Power Stone 2 Review

As a four-player game, it's definitely one of the wildest fighters to come to the Dreamcast.

The original Power Stone was one of those games that petered out a little too quickly. The Japanese release was well timed, but the US release coincided with the Dreamcast's launch, pitting it against games like Soul Calibur and Ready 2 Rumble Boxing. This made Power Stone an easy game to overlook, as its charm made for short-term excitement. Power Stone 2 adds longevity to an already solid formula by bringing the concepts of four-player mayhem to an already crazy fighting engine. The result is a game you will either love, because of its sheer gameplay insanity, or hate, because you won't be able to locate your character in the middle of all the action.

The story of Power Stone 2 places the crew of fighters (enhanced by the addition of four new characters and two hidden characters) in a castle from which they're trying to escape. The only way out is through several wild fighting levels, including two boss fights. While the levels in the original Power Stone were pretty cool, the backgrounds are definitely the real stars of Power Stone 2. What makes the backgrounds so incredible? Interactivity. One level has you carry on the battle while you run away from a gigantic Indiana Jones-style rolling boulder. Along the run you can pick up a skateboard and use it to stay ahead of the boulder while trying to trip up your opponents so that they are crushed. Another level puts you on top of two submarines. As they occasionally submerge and resurface, you'll have to hop back and forth between the two boats. The tops of the subs have turrets that you can man, and one even has a little hovership that lets you float around above the surface and drop bombs on the fighters below.

The graphics are roughly the same as the original Power Stone's, but since you're seeing more fighters onscreen, the characters are a little smaller. Also, because of the wild backgrounds, the action moves along at a much faster pace. But even though the game is even more action-packed than the original, the backgrounds add a lot of strategy to the game. Now, you don't simply hop around small levels kicking each other in an attempt to collect all three power stones. Now you've got to think about where you're going to land, as well as which harmful obstacle you can knock your enemy into next. There is so much going on in a four-player battle that collecting the power stones takes a backseat to just constantly beating up one of the other three characters.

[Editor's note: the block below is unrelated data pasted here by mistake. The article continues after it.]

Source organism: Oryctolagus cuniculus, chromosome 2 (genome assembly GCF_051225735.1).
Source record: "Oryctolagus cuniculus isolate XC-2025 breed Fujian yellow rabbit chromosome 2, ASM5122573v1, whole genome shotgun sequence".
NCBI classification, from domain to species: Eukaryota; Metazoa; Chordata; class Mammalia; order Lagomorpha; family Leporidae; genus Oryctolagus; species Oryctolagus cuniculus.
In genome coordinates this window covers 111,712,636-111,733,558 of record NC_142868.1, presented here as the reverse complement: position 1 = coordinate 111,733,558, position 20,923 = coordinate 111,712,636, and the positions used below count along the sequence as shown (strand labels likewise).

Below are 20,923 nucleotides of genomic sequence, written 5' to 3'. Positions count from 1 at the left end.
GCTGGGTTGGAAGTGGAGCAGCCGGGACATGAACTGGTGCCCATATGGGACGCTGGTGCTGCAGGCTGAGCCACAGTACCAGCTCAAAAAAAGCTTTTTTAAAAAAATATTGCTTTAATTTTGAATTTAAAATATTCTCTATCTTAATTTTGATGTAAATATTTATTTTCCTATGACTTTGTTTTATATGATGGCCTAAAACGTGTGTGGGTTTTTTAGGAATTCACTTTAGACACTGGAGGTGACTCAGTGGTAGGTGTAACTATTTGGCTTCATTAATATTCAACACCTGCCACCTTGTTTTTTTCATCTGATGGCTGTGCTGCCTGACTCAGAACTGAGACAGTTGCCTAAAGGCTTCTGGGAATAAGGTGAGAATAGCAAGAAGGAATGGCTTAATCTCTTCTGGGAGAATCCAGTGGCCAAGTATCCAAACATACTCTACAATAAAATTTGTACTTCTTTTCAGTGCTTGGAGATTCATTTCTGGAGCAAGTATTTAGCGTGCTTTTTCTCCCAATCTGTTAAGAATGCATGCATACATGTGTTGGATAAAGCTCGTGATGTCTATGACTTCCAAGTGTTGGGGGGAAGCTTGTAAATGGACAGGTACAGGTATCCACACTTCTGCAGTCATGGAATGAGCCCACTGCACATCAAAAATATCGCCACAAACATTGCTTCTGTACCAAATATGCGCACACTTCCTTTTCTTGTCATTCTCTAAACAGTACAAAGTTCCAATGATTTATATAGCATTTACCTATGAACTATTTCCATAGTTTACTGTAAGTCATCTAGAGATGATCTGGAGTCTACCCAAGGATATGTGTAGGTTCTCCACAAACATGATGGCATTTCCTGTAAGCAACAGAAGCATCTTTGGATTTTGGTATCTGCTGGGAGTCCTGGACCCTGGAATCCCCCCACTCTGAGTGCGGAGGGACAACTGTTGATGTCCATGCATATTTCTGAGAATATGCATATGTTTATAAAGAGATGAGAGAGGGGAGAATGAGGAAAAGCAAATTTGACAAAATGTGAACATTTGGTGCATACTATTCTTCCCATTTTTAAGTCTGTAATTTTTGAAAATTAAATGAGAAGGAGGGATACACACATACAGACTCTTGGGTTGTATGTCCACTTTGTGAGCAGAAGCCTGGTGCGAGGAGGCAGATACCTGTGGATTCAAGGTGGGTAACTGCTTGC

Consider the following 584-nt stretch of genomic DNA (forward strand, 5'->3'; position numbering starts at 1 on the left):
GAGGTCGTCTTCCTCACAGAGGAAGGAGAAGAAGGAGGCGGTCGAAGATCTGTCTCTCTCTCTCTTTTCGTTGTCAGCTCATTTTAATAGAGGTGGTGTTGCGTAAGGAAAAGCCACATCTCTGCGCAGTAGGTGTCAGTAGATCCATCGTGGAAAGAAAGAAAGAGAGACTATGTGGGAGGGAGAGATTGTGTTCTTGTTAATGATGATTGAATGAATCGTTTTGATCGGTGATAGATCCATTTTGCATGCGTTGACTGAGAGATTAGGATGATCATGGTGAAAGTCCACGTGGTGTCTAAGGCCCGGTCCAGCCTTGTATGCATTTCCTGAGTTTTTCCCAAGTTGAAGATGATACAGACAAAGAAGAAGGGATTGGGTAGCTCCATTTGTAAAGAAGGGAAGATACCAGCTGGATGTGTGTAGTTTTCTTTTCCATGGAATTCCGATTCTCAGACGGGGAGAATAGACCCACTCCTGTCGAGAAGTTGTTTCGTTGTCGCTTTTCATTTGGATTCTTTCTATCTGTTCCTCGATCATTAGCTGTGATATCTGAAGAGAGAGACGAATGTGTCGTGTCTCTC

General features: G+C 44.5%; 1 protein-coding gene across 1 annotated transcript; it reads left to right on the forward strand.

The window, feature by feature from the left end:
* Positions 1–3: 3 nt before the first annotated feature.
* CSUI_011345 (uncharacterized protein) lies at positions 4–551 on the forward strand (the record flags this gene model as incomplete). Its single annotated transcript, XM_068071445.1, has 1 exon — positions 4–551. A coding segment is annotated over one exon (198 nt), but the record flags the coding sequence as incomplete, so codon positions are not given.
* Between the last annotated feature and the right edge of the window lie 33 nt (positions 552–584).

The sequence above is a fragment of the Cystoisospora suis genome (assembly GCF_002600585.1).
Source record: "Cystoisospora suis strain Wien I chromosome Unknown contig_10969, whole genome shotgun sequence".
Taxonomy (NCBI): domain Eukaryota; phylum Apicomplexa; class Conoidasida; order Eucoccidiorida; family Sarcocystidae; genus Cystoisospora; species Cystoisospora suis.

As you might imagine, Power Stone 2 looks just about as good on the Dreamcast as it does in the arcade, thanks to your friend and mine, the Naomi hardware. But the Dreamcast version has lots of other little extras that add some longevity to the game. In one mode, you'll earn items and money as you play the game. You can then go to a shop and use the money to purchase even more items, and you can also attempt to combine two of your items (by tossing them into a large, mystical furnace) to create a third, new item. Some combinations are better than others, of course, and certain mixtures will simply net you a twisted hunk of useless metal. The whole process is similar to the combination options in games like Monster Rancher and Persona. The game also contains a versus mode that lets you set up various team battles or free-for-alls, as well as an online component that connects you to the Power Stone 2 home page.

Fans of the original Power Stone will be pleased with the similar, yet definitely enhanced feel of Power Stone 2. Even with only two players, it's still a lot of fun, plus the game is significantly more balanced than its predecessor. As a four-player game, it's definitely one of the wildest fighters to come to the Dreamcast.

The Good

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The Bad

About the Author

Jeff Gerstmann has been professionally covering the video game industry since 1994.

Power Stone 2

First Released Aug 23, 2000
  • Arcade Games
  • Dreamcast

As a four-player game, it's definitely one of the wildest fighters to come to the Dreamcast.


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Content is generally suitable for ages 13 and up. May contain violence, suggestive themes, crude humor, minimal blood, simulated gambling and/or infrequent use of strong language.
Animated Violence